“Like everybody else, I think it’s great news we’ve been waiting for some time,” said Fr. John Hotze, a priest from the Diocese of Wichita who heads the Father Kapaun Guild.
“We’re thrilled he’s finally going to be awarded the Medal of Honor. I think most people would agree he’s been deserving that for some time,” Fr. Hotze told CNA Feb. 25.
The Medal of Honor is the United States’ highest military award for bravery.
Former Kansas Congressman Todd Tiahrt on Feb. 22 told the Wichita Eagle that he had received a note from a military officer in the Pentagon about preparations for a White House ceremony to be held April 11. The Pentagon will honor the Kansas priest on April 12.
Fr. Kapaun was born in Pilsen, Kansas and grew up on a farm. He was a parish priest before he joined the U.S. Army. He served as a chaplain with the Eighth Cavalry Regiment in North Korea, which was overrun by the Chinese army in late 1950.
The priest courageously rescued wounded soldiers from the battlefield, risking his own life to save them from execution by the Chinese. Later taken as a prisoner of war, he heroically worked to tend to the starving and sick in a camp that would reach subzero temperatures.
The priest’s service to his fellow prisoners has become legendary. Scores of men attributed their survival to his deeds.
He sneaked out at night to steal food from the prison guards to share with those who were starving, the Wichita Eagle reports. He picked lice off of sick prisoners and shaped roofing tin into cooking pots so the prisoners could boil water.
The priest also encouraged the prisoners to endure despite their terrible conditions, and despite the abuse he himself faced from prison guards.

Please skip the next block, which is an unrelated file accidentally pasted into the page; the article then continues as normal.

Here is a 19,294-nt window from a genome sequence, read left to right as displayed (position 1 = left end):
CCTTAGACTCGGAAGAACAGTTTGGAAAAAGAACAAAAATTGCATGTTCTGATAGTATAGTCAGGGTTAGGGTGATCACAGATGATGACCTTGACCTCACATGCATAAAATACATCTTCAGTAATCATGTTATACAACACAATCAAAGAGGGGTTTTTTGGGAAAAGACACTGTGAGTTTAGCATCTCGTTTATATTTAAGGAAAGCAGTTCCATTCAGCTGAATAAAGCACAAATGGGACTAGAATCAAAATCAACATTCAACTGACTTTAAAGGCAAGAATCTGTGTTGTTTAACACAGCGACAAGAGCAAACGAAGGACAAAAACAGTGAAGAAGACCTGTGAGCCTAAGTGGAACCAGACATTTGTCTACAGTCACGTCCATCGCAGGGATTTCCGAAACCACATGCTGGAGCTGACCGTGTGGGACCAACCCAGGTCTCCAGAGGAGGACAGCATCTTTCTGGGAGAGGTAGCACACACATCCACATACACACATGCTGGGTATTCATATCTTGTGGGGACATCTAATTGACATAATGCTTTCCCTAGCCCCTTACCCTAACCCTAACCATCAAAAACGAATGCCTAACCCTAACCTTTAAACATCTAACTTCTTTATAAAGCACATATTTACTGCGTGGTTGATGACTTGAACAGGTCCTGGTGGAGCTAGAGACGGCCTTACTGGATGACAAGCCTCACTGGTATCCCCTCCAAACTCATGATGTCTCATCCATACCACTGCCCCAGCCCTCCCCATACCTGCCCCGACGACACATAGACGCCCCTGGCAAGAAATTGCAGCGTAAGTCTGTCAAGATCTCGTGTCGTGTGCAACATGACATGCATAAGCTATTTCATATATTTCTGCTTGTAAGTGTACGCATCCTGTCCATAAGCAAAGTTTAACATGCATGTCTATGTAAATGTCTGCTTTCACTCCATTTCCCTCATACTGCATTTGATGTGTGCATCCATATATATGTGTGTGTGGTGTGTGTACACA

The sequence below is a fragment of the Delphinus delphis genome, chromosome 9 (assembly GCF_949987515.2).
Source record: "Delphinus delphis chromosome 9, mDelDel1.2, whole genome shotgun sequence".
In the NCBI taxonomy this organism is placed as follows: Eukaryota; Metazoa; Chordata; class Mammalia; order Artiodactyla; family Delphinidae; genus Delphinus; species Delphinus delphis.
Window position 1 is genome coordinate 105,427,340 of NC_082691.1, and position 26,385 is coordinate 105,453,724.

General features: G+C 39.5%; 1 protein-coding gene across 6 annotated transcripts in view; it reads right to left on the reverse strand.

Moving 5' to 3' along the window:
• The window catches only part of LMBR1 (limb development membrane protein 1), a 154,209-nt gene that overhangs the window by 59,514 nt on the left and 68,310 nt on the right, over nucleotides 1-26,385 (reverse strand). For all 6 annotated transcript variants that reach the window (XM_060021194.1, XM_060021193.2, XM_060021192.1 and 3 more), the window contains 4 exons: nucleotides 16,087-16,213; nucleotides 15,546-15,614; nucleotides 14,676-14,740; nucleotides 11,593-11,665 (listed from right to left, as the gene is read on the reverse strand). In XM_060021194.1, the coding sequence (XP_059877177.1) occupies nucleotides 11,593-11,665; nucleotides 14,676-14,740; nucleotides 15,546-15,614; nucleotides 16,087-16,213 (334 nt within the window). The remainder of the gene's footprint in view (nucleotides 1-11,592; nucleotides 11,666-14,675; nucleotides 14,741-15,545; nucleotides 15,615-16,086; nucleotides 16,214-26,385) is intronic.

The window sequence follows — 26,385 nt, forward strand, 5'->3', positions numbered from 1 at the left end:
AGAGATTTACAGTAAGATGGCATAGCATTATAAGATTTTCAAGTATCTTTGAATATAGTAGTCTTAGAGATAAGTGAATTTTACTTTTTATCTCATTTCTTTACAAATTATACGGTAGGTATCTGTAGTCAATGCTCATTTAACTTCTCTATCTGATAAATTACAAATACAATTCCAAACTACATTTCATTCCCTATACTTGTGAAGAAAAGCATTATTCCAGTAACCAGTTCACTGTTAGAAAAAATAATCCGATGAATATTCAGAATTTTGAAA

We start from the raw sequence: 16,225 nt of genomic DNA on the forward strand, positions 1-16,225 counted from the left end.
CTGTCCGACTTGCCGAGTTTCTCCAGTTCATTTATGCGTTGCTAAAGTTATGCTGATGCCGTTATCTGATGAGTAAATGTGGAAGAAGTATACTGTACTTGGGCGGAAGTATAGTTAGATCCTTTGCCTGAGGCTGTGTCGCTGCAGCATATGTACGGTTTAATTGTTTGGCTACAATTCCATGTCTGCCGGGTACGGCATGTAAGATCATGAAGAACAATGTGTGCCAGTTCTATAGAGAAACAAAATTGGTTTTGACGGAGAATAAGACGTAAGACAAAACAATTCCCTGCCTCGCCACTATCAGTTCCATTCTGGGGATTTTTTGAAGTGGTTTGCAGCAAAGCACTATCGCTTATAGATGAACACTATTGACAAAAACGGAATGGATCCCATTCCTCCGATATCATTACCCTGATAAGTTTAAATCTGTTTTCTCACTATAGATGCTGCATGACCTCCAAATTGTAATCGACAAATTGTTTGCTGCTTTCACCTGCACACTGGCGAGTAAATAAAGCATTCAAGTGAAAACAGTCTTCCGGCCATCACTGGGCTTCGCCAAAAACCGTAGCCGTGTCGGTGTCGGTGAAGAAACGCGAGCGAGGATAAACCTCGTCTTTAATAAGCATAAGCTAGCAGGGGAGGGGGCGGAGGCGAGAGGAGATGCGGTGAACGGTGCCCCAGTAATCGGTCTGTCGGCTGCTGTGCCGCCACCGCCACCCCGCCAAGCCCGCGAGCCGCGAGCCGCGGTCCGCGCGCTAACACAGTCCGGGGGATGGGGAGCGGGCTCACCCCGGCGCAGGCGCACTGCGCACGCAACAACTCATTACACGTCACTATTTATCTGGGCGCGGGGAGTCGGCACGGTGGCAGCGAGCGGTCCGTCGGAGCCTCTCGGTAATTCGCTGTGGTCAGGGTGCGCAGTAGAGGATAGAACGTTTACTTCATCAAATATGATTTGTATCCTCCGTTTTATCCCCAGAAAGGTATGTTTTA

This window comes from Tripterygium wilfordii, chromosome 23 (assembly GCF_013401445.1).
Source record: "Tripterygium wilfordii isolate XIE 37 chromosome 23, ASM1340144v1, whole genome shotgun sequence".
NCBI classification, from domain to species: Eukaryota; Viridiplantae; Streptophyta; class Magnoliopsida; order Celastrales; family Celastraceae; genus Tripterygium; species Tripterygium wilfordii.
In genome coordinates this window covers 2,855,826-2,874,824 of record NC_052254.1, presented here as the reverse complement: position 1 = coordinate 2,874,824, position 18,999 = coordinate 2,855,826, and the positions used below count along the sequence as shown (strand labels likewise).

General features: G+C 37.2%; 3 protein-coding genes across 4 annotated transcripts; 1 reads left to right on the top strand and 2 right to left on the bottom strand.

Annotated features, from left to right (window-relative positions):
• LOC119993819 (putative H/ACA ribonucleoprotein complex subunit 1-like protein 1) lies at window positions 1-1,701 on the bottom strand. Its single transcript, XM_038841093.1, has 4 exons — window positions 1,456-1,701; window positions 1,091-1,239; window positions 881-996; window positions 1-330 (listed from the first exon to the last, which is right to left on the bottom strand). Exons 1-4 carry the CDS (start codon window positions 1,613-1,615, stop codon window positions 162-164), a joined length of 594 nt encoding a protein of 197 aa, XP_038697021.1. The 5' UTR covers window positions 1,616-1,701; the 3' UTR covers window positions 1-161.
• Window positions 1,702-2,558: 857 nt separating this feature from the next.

Fr. Kapaun died in a prison camp hospital on May 23, 1951 two years before the end of the Korean conflict. Prison authorities denied him medical assistance for a blood clot in his leg.
The Catholic Church named the priest a Servant of God in 1993, an early step on the road to sainthood. At present the Congregation for the Causes of Saints is considering two alleged miracles as it investigates whether he should be beatified.
Fr. Hotze told CNA that the military chaplain exemplified hope and charity.
He instilled in fellow prisoners of war the hope “that they would return home and be reunited with their families.”
“His whole life was an act of charity ... both as a priest and as a chaplain,” Fr. Hotze said. “He was willing to give up his life for others.”
President Barack Obama is expected to present the Medal of Honor to Fr. Kapaun’s sister-in-law Helen Kapaun, 83, and her children. He called Mrs. Kapaun in December to tell her about the honor. An official announcement is expected later this month.
Only 3,460 military service members have received the award since its introduction during the Civil War.
A former Kansas Congressman has indicated that Servant of God Father Emil Kapaun will be awarded the Congressional Medal of Honor later this year, prompting excitement from those who know of the U.S. Army chaplain’s heroic service in prison camps during the Korean War.
Military, Servant of God, Heroism